Batman Unlimited: Mechs vs Mutants a Messy Toy Advert Packaged as Entertainment

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Batman Unlmited: Mechs vs Mutants

Let's not kid ourselves. As much as Batman has been used for merchandising, it's always been that the toys were based off the character. With BATMAN UNLIMITED, it's clearly a case of the story being designed to foster a base for the merchandising. It's an advertisement wrapped in entertainment.

The plot: Mr. Freeze (ODED FEHR) is providing asylum to Penguin (DANA SNYDER) at his arctic retreat. But drilling in the region prompts Freeze to respond by siccing a giant monster of his own creation on the crew.

That Freeze can do this gives Penguin an idea, and he encourages Freeze to return to Gotham City and turn it into an icy wasteland for himself, while creating an impossible enemy for Batman. But first they must break out some Arkham inmates (which do not include The Joker, although he gets two cameos voiced by Troy Baker).

Using Freeze's experimental grow-a-monster technology, they turn Killer Crock (JOHN DIMAGGIO) into a beast of Godzilla-like proportions. And when Freeze figures out Penguin has played him, Penguin retaliates by using the same process to make sky-high versions of Bane (CARLOS ALAZRAQUI) and Clayface (DAVE B. MITCHELL).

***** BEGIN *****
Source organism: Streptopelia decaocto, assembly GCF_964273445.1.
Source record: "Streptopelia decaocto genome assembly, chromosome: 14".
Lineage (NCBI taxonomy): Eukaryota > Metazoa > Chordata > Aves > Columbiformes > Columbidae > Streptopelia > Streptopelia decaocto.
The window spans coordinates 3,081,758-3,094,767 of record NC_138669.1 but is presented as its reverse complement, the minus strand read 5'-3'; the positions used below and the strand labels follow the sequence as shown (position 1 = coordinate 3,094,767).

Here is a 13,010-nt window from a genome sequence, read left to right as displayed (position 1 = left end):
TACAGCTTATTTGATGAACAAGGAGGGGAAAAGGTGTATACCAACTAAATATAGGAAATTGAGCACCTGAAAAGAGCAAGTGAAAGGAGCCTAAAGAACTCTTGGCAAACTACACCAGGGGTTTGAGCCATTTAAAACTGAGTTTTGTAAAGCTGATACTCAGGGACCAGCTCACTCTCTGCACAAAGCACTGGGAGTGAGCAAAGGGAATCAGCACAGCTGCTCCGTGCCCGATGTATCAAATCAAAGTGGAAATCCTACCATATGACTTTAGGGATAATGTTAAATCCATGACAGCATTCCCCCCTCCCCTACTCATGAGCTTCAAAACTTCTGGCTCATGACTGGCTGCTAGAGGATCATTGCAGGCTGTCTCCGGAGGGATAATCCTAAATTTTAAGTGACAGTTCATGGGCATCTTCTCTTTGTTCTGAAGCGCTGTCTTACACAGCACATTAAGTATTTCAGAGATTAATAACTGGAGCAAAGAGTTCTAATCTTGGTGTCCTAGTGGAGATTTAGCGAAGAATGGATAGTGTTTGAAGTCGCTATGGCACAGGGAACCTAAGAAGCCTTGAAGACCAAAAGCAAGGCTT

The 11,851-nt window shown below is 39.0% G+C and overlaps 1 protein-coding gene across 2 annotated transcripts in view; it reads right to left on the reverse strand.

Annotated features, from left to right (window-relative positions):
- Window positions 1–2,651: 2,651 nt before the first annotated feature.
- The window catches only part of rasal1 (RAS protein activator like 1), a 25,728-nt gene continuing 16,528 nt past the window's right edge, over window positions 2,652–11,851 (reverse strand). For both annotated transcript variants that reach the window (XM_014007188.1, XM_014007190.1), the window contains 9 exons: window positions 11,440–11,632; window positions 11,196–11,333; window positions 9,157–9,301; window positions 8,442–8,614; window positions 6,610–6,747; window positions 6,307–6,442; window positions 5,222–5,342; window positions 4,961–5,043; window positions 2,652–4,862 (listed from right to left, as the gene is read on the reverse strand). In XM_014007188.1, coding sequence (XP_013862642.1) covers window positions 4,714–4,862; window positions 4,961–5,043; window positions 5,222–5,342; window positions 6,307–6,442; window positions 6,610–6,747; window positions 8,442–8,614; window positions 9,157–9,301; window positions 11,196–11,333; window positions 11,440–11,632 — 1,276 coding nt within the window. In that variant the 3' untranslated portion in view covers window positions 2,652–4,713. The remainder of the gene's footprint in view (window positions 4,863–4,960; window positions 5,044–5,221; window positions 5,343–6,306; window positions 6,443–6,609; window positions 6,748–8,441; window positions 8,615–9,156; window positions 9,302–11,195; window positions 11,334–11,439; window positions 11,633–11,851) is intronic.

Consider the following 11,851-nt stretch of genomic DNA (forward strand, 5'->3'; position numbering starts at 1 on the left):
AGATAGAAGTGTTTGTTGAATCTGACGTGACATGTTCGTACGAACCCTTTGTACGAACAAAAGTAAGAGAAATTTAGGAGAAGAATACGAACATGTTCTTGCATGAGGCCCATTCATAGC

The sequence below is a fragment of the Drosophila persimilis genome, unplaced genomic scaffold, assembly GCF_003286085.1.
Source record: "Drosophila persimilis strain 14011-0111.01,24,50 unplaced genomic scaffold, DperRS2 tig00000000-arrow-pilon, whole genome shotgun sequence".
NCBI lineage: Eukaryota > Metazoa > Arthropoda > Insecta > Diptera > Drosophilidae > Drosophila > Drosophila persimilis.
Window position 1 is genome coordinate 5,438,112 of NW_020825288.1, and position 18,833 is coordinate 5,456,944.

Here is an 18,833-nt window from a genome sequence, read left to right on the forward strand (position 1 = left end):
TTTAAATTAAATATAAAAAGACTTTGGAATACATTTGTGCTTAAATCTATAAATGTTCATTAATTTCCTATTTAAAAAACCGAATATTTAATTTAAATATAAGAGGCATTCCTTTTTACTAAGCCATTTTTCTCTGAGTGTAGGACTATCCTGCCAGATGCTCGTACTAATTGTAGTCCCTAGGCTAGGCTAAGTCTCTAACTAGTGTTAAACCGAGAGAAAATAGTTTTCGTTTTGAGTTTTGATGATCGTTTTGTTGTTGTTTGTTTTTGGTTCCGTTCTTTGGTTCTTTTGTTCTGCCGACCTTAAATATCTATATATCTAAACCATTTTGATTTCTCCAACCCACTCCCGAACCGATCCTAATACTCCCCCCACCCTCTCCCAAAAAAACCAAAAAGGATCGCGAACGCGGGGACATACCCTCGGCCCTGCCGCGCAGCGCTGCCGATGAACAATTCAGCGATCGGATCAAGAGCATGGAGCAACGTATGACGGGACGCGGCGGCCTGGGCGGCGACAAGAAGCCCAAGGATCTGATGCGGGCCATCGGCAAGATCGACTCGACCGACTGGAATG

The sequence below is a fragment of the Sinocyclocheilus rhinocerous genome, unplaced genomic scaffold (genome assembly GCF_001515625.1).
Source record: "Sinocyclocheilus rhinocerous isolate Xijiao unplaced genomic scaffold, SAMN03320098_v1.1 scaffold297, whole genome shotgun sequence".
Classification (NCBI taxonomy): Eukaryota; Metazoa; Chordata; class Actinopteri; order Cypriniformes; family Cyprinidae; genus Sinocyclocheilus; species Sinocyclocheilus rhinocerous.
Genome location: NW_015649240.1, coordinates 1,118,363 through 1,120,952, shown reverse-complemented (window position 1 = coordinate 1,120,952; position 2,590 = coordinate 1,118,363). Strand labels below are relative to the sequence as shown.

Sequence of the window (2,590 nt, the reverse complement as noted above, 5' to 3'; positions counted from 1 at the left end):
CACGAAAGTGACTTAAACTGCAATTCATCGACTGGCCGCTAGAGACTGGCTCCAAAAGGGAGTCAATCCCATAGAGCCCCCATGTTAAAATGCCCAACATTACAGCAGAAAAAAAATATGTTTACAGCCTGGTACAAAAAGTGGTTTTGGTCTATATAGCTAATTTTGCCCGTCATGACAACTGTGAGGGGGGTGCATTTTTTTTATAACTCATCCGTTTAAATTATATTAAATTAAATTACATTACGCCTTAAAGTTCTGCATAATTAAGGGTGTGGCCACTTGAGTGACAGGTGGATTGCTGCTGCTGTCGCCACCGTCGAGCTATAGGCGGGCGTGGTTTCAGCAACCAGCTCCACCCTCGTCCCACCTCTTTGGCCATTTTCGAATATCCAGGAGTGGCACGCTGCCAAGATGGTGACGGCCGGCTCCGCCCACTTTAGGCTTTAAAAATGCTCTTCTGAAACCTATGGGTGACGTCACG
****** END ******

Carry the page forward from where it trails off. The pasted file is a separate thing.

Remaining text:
Fortunately, Batman (ROGER CRAIG SMITH) has an answer: a giant mech suit built to spec for him by Dr. Kirk Langstron (PHIL LAMARR). And because every billionaire crimefighter wants one, Green Arrow (CHRIS DIAMANTOUPOLOS) has one built as well. Can Gotham survive the icy slugfest of kaiju proportions?

Plot and characterizations are thin here, and often don't align with even the most basic tenets of the DC Universe. Nightwing (WILL FRIEDLE) is cold and annoyed by The Flash (CHARLIE SCHLATTER) when they ought to be friends, and this version of Damian Wayne/Robin is more "Gosh, Gee, Thank you Batman" than Burt Ward's version -- nothing at all like the acerbic sarcasm of the comics character. And when it gets difficult to take down a ginormous Killer Croc, Batman orders up a giant built-to-specifications laser to be cobbled together on the spur of the moment, which is usually believable in comics but just didn't cause any suspension of disbelief in this portrayal.

The animation and artwork was fine, and the voice work was top notch. But as a marketing tool, this is the kind of DVD that's better served as something that comes with the toy rather than something you pay for up front to entice you to buy the toy afterward.

2.5 / 5.0